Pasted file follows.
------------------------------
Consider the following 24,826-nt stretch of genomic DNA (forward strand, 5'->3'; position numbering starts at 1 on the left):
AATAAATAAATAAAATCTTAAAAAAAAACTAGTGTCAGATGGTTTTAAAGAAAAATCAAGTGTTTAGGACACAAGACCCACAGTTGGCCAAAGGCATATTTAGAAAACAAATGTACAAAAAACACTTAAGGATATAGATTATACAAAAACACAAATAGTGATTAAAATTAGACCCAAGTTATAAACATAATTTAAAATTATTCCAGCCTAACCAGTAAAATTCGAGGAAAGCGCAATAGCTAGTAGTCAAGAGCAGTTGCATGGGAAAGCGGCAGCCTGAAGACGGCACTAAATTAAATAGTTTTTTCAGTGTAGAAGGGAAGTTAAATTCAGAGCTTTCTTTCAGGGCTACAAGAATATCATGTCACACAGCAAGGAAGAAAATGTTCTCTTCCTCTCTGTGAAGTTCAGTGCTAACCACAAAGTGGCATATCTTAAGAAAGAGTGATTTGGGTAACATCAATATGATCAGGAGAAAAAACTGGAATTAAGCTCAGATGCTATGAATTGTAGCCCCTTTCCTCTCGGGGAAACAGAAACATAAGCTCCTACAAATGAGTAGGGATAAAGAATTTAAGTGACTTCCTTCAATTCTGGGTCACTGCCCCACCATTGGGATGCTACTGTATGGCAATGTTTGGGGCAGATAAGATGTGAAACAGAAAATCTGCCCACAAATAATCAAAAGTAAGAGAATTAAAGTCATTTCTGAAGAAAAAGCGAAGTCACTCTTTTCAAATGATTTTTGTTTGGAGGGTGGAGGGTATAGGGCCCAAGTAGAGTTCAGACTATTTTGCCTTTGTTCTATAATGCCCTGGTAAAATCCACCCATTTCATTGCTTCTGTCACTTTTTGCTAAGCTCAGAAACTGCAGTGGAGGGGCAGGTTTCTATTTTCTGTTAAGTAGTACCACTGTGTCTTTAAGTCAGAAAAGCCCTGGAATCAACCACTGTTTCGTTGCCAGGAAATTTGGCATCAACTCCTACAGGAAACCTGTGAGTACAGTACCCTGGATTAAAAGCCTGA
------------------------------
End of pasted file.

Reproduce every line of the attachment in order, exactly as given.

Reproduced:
Consider the following 24,826-nt stretch of genomic DNA (forward strand, 5'->3'; position numbering starts at 1 on the left):
AATAAATAAATAAAATCTTAAAAAAAAACTAGTGTCAGATGGTTTTAAAGAAAAATCAAGTGTTTAGGACACAAGACCCACAGTTGGCCAAAGGCATATTTAGAAAACAAATGTACAAAAAACACTTAAGGATATAGATTATACAAAAACACAAATAGTGATTAAAATTAGACCCAAGTTATAAACATAATTTAAAATTATTCCAGCCTAACCAGTAAAATTCGAGGAAAGCGCAATAGCTAGTAGTCAAGAGCAGTTGCATGGGAAAGCGGCAGCCTGAAGACGGCACTAAATTAAATAGTTTTTTCAGTGTAGAAGGGAAGTTAAATTCAGAGCTTTCTTTCAGGGCTACAAGAATATCATGTCACACAGCAAGGAAGAAAATGTTCTCTTCCTCTCTGTGAAGTTCAGTGCTAACCACAAAGTGGCATATCTTAAGAAAGAGTGATTTGGGTAACATCAATATGATCAGGAGAAAAAACTGGAATTAAGCTCAGATGCTATGAATTGTAGCCCCTTTCCTCTCGGGGAAACAGAAACATAAGCTCCTACAAATGAGTAGGGATAAAGAATTTAAGTGACTTCCTTCAATTCTGGGTCACTGCCCCACCATTGGGATGCTACTGTATGGCAATGTTTGGGGCAGATAAGATGTGAAACAGAAAATCTGCCCACAAATAATCAAAAGTAAGAGAATTAAAGTCATTTCTGAAGAAAAAGCGAAGTCACTCTTTTCAAATGATTTTTGTTTGGAGGGTGGAGGGTATAGGGCCCAAGTAGAGTTCAGACTATTTTGCCTTTGTTCTATAATGCCCTGGTAAAATCCACCCATTTCATTGCTTCTGTCACTTTTTGCTAAGCTCAGAAACTGCAGTGGAGGGGCAGGTTTCTATTTTCTGTTAAGTAGTACCACTGTGTCTTTAAGTCAGAAAAGCCCTGGAATCAACCACTGTTTCGTTGCCAGGAAATTTGGCATCAACTCCTACAGGAAACCTGTGAGTACAGTACCCTGGATTAAAAGCCTGA